Change is in the air, and not just because lots of people spent the weekend marching for science.
Science. Think about that for a minute. It’s like a march for keeping everyone’s desk organized, or maybe for castor oil.
Since when do we have to march for something so obviously good and essential?
Never mind. Everybody knows since when, so there’s not much point going there. It’s the world we live in.
That world has been wearing on me, so rather than supporting the Earth on Earth Day or marching for science, I decided to do something I could actually control, like get my kids to behave all weekend and go hiking with me.
Yeah, I know. It’s easier to get a rich man to pass you his money through the eye of a needle, an eye welded shut with a tiny blowtorch the size of a career politician’s scruples.
The season of man versus nature has arrived.
It’s that time when Wisconsin can’t decide what it wants and the temperatures bounce around with variations of 30 or 40 degrees over the span of days – or even hours, which is where man and nature come in.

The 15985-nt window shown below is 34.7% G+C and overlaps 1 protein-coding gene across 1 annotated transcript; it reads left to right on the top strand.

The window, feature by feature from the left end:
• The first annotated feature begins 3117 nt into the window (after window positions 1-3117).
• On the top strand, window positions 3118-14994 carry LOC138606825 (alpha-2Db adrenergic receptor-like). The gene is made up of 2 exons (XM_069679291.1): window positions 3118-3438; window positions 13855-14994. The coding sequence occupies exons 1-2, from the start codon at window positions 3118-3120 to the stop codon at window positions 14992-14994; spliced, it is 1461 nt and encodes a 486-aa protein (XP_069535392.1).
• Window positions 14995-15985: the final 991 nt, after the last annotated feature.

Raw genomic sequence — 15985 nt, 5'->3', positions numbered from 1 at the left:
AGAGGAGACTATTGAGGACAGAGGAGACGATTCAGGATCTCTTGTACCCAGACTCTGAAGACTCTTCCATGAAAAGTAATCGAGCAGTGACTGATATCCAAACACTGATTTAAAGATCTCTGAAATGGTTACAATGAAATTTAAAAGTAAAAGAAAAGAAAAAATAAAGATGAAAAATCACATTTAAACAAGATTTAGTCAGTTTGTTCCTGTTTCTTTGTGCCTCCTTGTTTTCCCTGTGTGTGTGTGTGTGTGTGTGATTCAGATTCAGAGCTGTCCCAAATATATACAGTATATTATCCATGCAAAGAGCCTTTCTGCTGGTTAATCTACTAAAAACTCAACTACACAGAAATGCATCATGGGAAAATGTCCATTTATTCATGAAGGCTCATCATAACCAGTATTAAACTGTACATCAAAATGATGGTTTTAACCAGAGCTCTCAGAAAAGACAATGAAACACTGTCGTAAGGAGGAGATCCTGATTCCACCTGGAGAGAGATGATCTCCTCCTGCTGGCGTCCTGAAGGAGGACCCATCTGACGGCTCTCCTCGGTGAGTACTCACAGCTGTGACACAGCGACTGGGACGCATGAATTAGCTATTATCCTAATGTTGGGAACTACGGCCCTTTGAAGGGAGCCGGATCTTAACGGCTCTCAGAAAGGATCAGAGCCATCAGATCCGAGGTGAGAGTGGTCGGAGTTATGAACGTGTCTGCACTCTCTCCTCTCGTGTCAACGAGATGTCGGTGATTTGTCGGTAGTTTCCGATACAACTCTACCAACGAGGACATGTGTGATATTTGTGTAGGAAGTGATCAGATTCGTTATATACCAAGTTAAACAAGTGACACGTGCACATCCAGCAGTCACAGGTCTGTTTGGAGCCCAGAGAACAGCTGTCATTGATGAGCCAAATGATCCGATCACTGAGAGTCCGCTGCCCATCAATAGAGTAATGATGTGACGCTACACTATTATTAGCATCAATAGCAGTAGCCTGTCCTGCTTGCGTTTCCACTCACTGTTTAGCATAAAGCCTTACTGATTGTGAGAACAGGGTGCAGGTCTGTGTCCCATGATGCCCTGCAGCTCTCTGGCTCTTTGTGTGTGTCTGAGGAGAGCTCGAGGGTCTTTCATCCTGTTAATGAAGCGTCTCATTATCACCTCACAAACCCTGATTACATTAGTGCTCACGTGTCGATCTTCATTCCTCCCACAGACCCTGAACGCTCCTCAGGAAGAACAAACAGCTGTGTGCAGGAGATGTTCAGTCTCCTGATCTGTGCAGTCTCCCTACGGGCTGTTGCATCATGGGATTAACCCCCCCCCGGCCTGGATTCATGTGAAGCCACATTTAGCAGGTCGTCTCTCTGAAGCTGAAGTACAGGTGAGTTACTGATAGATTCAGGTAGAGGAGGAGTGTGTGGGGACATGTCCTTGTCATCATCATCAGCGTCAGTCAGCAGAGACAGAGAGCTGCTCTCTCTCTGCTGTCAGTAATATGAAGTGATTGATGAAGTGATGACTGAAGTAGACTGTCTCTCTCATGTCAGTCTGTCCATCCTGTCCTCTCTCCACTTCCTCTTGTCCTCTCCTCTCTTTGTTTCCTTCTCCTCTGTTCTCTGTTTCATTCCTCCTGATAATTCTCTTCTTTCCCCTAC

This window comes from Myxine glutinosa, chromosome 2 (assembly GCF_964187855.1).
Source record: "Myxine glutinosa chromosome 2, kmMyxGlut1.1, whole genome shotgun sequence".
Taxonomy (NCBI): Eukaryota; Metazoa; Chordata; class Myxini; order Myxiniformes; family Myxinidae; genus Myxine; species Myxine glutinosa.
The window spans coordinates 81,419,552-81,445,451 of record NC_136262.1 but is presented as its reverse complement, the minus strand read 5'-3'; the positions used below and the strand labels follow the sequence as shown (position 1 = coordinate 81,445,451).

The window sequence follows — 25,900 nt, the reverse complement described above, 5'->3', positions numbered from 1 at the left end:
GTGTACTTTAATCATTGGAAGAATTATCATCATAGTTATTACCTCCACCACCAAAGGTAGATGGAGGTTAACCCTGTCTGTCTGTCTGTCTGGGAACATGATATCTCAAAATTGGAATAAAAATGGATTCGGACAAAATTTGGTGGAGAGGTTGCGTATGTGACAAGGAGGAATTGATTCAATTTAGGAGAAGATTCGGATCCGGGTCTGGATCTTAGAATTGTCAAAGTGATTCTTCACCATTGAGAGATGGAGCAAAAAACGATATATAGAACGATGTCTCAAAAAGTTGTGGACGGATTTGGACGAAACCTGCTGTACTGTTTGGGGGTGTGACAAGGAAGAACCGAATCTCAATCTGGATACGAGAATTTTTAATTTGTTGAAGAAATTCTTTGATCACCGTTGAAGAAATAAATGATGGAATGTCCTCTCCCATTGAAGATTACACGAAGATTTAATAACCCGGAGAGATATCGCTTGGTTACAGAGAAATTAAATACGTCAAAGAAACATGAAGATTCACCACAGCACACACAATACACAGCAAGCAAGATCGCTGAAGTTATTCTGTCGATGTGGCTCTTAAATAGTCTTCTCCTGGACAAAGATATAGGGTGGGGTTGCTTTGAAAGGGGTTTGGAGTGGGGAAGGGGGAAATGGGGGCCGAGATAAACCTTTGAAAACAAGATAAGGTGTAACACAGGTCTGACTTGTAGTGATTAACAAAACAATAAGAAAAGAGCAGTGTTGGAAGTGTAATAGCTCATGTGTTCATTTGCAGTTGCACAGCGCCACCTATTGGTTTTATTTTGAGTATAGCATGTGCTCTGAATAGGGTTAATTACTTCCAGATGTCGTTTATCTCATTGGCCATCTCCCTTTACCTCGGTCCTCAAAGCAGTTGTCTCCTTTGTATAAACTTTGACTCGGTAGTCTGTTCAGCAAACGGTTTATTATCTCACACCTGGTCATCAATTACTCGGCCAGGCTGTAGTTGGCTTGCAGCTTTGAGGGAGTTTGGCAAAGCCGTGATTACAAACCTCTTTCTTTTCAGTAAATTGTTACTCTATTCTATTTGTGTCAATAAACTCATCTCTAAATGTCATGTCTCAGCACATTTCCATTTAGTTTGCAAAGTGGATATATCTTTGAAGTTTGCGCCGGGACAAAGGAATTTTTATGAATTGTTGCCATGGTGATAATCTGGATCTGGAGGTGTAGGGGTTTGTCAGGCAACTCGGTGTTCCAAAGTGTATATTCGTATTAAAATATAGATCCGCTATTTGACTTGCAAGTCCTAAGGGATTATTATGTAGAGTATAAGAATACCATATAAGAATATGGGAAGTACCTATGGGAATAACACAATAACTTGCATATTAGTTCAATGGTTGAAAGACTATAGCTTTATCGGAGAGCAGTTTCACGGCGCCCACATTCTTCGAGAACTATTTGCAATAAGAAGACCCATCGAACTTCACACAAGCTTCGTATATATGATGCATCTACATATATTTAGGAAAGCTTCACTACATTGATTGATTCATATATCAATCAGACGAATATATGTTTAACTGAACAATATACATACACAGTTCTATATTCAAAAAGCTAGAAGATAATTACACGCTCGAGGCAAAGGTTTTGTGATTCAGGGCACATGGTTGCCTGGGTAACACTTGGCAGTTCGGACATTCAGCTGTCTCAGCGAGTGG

More specifically, it’s when a man has to battle for control of his sidewalk over the nature of that one snow-plow driver.
You know – that guy who shows off his prowess at clearing the street in front of your house when all the conditions are just right.
Of all the things that can delay getting outside to recreate, I didn’t expect last weekend’s to be my 15-year-old son being smarter than me.
We were itching to get out on his new clearance-sale cross-country skis, but weather and other circumstances haven’t cooperated. A half-foot of snow early in the week gave us another shot, so I rousted him from bed Saturday with a request to eat quickly, as the sun was brilliant and temperatures climbing.
author’s note: this is the original version of a piece I shortened for use in the March 9 issue of the Portage County Gazette
Deer tracks across the marsh
“How long do you think they can run like that?”
The question was posed by my frequent hiking companion Chris Sadler, who for the first time was filling the role of cross-country skiing buddy.
We were watching eight deer streaking across a flat, icy expanse of McMillan Marsh Wildlife Area, about a hundred yards southeast from where we glided along a low dike, heading back to Chris’ car.
The dike road ran between the marsh on our right and the forest on our left, where the Little Eau Pleine River winds about on its way toward an affiliated reserve, the George Mead Wildlife Area, before ultimately draining into Lake DuBay more than 20 miles to our east.
It was a perfect winter day. The midday temperatures were hovering around 10 degrees with westerly and northwesterly winds hitting no more than 10 miles an hour – enough to chill our faces thoroughly but not bring any substantial discomfort.